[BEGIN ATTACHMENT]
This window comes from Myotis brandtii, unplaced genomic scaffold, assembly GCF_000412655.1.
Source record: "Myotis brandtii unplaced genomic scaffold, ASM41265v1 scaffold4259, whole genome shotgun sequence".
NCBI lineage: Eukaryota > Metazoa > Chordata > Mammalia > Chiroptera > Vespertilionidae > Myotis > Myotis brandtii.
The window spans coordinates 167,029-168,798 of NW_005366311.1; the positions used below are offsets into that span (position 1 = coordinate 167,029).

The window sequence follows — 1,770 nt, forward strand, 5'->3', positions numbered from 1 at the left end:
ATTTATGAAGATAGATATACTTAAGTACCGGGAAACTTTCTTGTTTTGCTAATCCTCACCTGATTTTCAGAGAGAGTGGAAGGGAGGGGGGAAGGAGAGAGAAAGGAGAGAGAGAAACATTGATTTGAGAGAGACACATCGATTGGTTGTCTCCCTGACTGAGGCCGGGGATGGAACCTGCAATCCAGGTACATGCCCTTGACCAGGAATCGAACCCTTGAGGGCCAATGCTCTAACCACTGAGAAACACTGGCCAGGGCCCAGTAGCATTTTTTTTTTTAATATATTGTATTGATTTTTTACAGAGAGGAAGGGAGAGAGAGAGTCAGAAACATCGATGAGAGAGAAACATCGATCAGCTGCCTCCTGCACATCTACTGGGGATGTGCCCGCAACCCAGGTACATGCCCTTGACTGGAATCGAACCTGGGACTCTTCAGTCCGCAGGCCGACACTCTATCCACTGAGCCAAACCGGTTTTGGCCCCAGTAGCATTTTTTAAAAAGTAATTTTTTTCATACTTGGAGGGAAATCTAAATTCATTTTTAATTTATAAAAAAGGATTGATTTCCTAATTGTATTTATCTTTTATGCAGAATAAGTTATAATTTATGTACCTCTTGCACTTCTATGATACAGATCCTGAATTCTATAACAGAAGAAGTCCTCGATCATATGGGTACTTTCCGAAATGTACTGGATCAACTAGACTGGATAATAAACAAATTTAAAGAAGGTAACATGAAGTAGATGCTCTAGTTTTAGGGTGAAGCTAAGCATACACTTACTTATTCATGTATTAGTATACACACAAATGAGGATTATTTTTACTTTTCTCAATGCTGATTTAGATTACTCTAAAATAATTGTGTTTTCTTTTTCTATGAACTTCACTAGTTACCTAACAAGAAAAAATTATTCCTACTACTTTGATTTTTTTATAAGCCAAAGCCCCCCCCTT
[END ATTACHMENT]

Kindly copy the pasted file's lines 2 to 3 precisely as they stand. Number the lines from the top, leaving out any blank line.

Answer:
Source record: "Myotis brandtii unplaced genomic scaffold, ASM41265v1 scaffold4259, whole genome shotgun sequence".
NCBI lineage: Eukaryota > Metazoa > Chordata > Mammalia > Chiroptera > Vespertilionidae > Myotis > Myotis brandtii.